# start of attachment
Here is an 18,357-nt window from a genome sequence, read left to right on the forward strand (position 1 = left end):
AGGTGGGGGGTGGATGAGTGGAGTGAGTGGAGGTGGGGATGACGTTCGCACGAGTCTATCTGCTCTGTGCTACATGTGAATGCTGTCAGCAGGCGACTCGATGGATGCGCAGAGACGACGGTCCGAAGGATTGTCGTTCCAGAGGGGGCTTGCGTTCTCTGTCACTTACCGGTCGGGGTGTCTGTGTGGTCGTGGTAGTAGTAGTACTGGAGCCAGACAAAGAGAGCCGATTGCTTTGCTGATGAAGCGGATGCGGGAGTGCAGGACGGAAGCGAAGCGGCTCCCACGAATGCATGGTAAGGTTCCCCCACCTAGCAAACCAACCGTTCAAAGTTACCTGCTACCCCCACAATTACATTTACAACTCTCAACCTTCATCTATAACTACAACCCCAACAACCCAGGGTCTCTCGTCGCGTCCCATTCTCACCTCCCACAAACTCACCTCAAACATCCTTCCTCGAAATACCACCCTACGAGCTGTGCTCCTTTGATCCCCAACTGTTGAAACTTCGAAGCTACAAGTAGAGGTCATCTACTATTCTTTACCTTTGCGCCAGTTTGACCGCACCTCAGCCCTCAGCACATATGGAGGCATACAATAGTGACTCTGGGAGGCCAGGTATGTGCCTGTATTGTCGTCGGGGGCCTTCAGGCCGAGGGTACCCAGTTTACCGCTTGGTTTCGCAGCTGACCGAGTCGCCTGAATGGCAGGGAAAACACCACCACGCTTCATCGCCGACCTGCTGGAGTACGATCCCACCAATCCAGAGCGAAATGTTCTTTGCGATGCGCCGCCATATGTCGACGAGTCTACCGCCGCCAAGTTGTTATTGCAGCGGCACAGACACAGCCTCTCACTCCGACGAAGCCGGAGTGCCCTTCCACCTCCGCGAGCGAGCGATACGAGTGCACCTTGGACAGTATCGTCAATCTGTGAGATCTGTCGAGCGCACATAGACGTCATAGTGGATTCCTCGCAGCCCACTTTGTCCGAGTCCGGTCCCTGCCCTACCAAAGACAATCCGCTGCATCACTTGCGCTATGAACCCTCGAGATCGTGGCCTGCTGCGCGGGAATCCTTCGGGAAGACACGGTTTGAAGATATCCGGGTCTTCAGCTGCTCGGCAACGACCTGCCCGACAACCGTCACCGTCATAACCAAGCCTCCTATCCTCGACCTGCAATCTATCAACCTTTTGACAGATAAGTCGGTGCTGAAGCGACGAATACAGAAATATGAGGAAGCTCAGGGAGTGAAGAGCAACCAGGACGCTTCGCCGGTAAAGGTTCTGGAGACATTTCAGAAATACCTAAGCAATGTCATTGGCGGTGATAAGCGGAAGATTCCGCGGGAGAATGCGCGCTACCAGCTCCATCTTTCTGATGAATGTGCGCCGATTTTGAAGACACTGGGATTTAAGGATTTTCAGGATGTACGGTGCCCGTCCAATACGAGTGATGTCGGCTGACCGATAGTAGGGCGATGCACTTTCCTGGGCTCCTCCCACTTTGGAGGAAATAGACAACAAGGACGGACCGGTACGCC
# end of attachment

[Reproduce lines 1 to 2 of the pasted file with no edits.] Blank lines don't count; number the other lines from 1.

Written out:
Here is an 18,357-nt window from a genome sequence, read left to right on the forward strand (position 1 = left end):
AGGTGGGGGGTGGATGAGTGGAGTGAGTGGAGGTGGGGATGACGTTCGCACGAGTCTATCTGCTCTGTGCTACATGTGAATGCTGTCAGCAGGCGACTCGATGGATGCGCAGAGACGACGGTCCGAAGGATTGTCGTTCCAGAGGGGGCTTGCGTTCTCTGTCACTTACCGGTCGGGGTGTCTGTGTGGTCGTGGTAGTAGTAGTACTGGAGCCAGACAAAGAGAGCCGATTGCTTTGCTGATGAAGCGGATGCGGGAGTGCAGGACGGAAGCGAAGCGGCTCCCACGAATGCATGGTAAGGTTCCCCCACCTAGCAAACCAACCGTTCAAAGTTACCTGCTACCCCCACAATTACATTTACAACTCTCAACCTTCATCTATAACTACAACCCCAACAACCCAGGGTCTCTCGTCGCGTCCCATTCTCACCTCCCACAAACTCACCTCAAACATCCTTCCTCGAAATACCACCCTACGAGCTGTGCTCCTTTGATCCCCAACTGTTGAAACTTCGAAGCTACAAGTAGAGGTCATCTACTATTCTTTACCTTTGCGCCAGTTTGACCGCACCTCAGCCCTCAGCACATATGGAGGCATACAATAGTGACTCTGGGAGGCCAGGTATGTGCCTGTATTGTCGTCGGGGGCCTTCAGGCCGAGGGTACCCAGTTTACCGCTTGGTTTCGCAGCTGACCGAGTCGCCTGAATGGCAGGGAAAACACCACCACGCTTCATCGCCGACCTGCTGGAGTACGATCCCACCAATCCAGAGCGAAATGTTCTTTGCGATGCGCCGCCATATGTCGACGAGTCTACCGCCGCCAAGTTGTTATTGCAGCGGCACAGACACAGCCTCTCACTCCGACGAAGCCGGAGTGCCCTTCCACCTCCGCGAGCGAGCGATACGAGTGCACCTTGGACAGTATCGTCAATCTGTGAGATCTGTCGAGCGCACATAGACGTCATAGTGGATTCCTCGCAGCCCACTTTGTCCGAGTCCGGTCCCTGCCCTACCAAAGACAATCCGCTGCATCACTTGCGCTATGAACCCTCGAGATCGTGGCCTGCTGCGCGGGAATCCTTCGGGAAGACACGGTTTGAAGATATCCGGGTCTTCAGCTGCTCGGCAACGACCTGCCCGACAACCGTCACCGTCATAACCAAGCCTCCTATCCTCGACCTGCAATCTATCAACCTTTTGACAGATAAGTCGGTGCTGAAGCGACGAATACAGAAATATGAGGAAGCTCAGGGAGTGAAGAGCAACCAGGACGCTTCGCCGGTAAAGGTTCTGGAGACATTTCAGAAATACCTAAGCAATGTCATTGGCGGTGATAAGCGGAAGATTCCGCGGGAGAATGCGCGCTACCAGCTCCATCTTTCTGATGAATGTGCGCCGATTTTGAAGACACTGGGATTTAAGGATTTTCAGGATGTACGGTGCCCGTCCAATACGAGTGATGTCGGCTGACCGATAGTAGGGCGATGCACTTTCCTGGGCTCCTCCCACTTTGGAGGAAATAGACAACAAGGACGGACCGGTACGCC